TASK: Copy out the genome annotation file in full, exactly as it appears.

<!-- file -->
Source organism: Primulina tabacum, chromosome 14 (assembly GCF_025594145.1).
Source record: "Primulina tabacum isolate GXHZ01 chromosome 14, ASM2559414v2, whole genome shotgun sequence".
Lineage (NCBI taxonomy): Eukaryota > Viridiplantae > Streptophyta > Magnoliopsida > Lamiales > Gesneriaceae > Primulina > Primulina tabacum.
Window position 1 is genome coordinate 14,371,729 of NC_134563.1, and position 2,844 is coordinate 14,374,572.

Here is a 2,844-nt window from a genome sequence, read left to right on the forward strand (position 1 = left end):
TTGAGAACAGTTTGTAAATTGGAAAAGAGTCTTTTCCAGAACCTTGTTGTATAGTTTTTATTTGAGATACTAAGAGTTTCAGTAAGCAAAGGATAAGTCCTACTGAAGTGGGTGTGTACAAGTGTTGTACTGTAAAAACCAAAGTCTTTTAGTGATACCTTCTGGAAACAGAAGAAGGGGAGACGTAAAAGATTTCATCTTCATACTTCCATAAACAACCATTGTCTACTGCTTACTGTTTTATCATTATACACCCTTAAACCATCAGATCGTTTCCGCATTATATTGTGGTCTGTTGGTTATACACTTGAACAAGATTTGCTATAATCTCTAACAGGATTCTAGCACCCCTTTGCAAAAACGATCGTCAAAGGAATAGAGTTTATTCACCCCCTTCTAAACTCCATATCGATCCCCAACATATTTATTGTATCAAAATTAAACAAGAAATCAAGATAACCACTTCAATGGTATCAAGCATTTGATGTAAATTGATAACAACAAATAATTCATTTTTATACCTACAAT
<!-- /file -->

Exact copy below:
Source organism: Primulina tabacum, chromosome 14 (assembly GCF_025594145.1).
Source record: "Primulina tabacum isolate GXHZ01 chromosome 14, ASM2559414v2, whole genome shotgun sequence".
Lineage (NCBI taxonomy): Eukaryota > Viridiplantae > Streptophyta > Magnoliopsida > Lamiales > Gesneriaceae > Primulina > Primulina tabacum.
Window position 1 is genome coordinate 14,371,729 of NC_134563.1, and position 2,844 is coordinate 14,374,572.

Here is a 2,844-nt window from a genome sequence, read left to right on the forward strand (position 1 = left end):
TTGAGAACAGTTTGTAAATTGGAAAAGAGTCTTTTCCAGAACCTTGTTGTATAGTTTTTATTTGAGATACTAAGAGTTTCAGTAAGCAAAGGATAAGTCCTACTGAAGTGGGTGTGTACAAGTGTTGTACTGTAAAAACCAAAGTCTTTTAGTGATACCTTCTGGAAACAGAAGAAGGGGAGACGTAAAAGATTTCATCTTCATACTTCCATAAACAACCATTGTCTACTGCTTACTGTTTTATCATTATACACCCTTAAACCATCAGATCGTTTCCGCATTATATTGTGGTCTGTTGGTTATACACTTGAACAAGATTTGCTATAATCTCTAACAGGATTCTAGCACCCCTTTGCAAAAACGATCGTCAAAGGAATAGAGTTTATTCACCCCCTTCTAAACTCCATATCGATCCCCAACATATTTATTGTATCAAAATTAAACAAGAAATCAAGATAACCACTTCAATGGTATCAAGCATTTGATGTAAATTGATAACAACAAATAATTCATTTTTATACCTACAAT